Antrim ‘hidden’ car trader guilty of selling 'clocked' car to a registered disabled pensioner
A hidden car trader from Antrim pleaded guilty to three charges under The Consumer Protection from Unfair Trading Regulations 2008 today at Ballymena Magistrates' Court.
He was fined £765.00 and ordered to pay compensation in the sum of £1,000 to the complainant.
It is an offence under The Consumer Protection from Unfair Trading Regulations 2008 for a motor trader to conceal the fact that he/she is a trader.
In a case brought by the Department for the Economy’s Trading Standards Service, Mr Flavius Preda (29) pleaded guilty to three charges under Regulations 5 and 12 of The Consumer Protection from Unfair Trading Regulations 2008.
The investigation followed a complaint from a consumer that he had bought a car from a man in Antrim which he later discovered was ‘clocked’.
At the time of the sale, the mileage on the car odometer was 116,000 miles. Evidence obtained shows that the vehicle had travelled at least 216,000 miles.
This consumer, a registered disabled pensioner, was misled by a trader (posing as a private seller) as to the true mileage of the car he was sold; he was misled by the reading on the vehicle's odometer, the Gumtree advertisement and an MOT certificate that was supplied with the vehicle.
Andrina Kelly of the Trading Standards Service said:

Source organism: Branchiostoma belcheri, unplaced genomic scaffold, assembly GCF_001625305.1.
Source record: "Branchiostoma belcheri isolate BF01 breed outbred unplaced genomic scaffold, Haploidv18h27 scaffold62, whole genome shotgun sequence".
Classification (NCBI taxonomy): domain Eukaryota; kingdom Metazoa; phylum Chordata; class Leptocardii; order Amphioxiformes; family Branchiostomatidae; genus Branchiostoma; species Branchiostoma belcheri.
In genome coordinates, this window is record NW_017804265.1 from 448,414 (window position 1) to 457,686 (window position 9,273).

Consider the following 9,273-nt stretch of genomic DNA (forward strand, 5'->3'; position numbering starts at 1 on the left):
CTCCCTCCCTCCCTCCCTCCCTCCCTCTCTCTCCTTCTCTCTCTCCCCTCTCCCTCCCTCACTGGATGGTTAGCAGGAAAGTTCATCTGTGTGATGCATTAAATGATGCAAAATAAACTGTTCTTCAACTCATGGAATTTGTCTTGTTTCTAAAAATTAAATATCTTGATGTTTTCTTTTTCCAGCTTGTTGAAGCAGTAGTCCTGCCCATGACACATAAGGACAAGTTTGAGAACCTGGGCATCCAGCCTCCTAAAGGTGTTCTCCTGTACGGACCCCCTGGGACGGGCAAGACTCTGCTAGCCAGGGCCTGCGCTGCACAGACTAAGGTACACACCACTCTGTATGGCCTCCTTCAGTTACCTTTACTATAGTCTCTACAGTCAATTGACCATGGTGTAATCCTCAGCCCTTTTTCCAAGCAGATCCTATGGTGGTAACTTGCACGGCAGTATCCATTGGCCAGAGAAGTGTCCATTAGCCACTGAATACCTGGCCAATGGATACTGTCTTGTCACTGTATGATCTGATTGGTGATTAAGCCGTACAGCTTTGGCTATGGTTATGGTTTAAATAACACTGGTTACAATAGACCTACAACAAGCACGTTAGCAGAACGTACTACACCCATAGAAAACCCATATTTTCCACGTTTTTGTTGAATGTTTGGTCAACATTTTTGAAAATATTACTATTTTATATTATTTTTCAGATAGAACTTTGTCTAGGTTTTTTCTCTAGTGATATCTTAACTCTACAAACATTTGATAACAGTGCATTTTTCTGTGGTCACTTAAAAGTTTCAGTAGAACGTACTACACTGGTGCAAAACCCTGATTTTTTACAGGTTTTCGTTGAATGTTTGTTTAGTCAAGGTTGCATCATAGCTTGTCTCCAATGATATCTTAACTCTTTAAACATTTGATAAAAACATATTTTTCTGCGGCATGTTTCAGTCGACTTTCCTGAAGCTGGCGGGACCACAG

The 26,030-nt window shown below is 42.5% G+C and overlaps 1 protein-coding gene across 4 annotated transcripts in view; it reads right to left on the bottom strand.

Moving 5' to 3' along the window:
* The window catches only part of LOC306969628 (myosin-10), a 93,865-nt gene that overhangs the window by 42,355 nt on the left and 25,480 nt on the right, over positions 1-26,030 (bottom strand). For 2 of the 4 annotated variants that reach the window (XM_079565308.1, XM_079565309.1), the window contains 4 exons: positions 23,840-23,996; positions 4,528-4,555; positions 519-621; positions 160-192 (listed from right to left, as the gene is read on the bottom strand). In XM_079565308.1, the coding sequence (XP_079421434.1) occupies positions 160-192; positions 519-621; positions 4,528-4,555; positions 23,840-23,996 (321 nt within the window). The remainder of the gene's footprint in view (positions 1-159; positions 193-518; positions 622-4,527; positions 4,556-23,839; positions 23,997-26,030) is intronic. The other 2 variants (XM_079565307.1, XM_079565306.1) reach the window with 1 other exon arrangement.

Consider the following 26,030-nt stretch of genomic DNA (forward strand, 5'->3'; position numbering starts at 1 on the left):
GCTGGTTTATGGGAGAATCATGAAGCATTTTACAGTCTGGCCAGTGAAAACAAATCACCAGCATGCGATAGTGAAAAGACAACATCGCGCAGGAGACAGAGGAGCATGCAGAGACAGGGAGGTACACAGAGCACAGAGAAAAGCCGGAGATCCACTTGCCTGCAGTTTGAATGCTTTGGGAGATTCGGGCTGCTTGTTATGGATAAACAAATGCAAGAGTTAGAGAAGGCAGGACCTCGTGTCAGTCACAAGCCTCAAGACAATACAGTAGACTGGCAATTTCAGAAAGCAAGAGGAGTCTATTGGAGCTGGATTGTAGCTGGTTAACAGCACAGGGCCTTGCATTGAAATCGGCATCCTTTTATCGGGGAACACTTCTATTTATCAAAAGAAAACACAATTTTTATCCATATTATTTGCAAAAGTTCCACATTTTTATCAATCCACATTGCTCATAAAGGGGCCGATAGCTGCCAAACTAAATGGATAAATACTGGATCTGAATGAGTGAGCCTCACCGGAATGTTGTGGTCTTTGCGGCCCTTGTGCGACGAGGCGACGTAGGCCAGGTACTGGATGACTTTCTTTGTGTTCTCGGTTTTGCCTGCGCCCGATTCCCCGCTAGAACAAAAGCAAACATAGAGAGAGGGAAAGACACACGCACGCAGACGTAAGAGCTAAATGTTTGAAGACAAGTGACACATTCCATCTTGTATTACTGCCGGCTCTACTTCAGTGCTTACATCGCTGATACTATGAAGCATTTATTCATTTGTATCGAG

“Car traders have a responsibility to ensure that all descriptions applied to vehicles are truthful and not misleading to consumers. It is the duty of the trader to ensure that checks are conducted on vehicles and the onus is on the trader to satisfy themselves that the mileage of a vehicle is accurate and also to provide the consumer with all material information regarding the vehicle.”
The Trading Standards Service offers the following advice when buying a car:
Buy from a reputable dealer. Vehicles may cost more when bought from a dealer but they will have carried out checks on a vehicle’s history before offering cars for sale.
Bring someone with you who knows about cars. Excessive wear and tear on the driver’s seat, steering wheel and foot pedals may be inconsistent with the indicated mileage.
Ensure that you see all the relevant original paperwork, the logbook (V5 form), the car’s service history and MOT certificates. With this information, you can contact the previous owners of the vehicle as well as the garages that carried out the servicing work to ask questions about the history of the vehicle. Everything should be present and correct. If it is not, simply walk away from the deal.
Carry out an online vehicle mileage, accident and outstanding finance check before you buy the car.
If you know the registration and chassis number of a vehicle, you can contact the Driver Vehicle Agency to enquire about the recorded mileage of the vehicle at previous MOTs. The chassis number is visible on the bottom left corner of most car windscreens.
If buying from a “private” seller, get proof of the seller’s name and address.
Finally, never buy a car from the side of a road or pay cash to somebody you don’t know.
Anyone who believes they have been sold goods which have been falsely described should contact Consumerline on 0300 123 6262.
The Trading Standards Service investigates potential criminal offences relating to misdescribed cars under The Consumer Protection from Unfair Trading Regulations 2008 and The Fraud Act 2006.
It is an offence under The Consumer Protection from Unfair Trading Regulations 2008 for a motor trader to mislead consumers verbally/via advertisement/odometer/paperwork in respect of the mileage of a vehicle.
It is also an offence under said legislation for a trader to conceal the fact that he/she is a trader.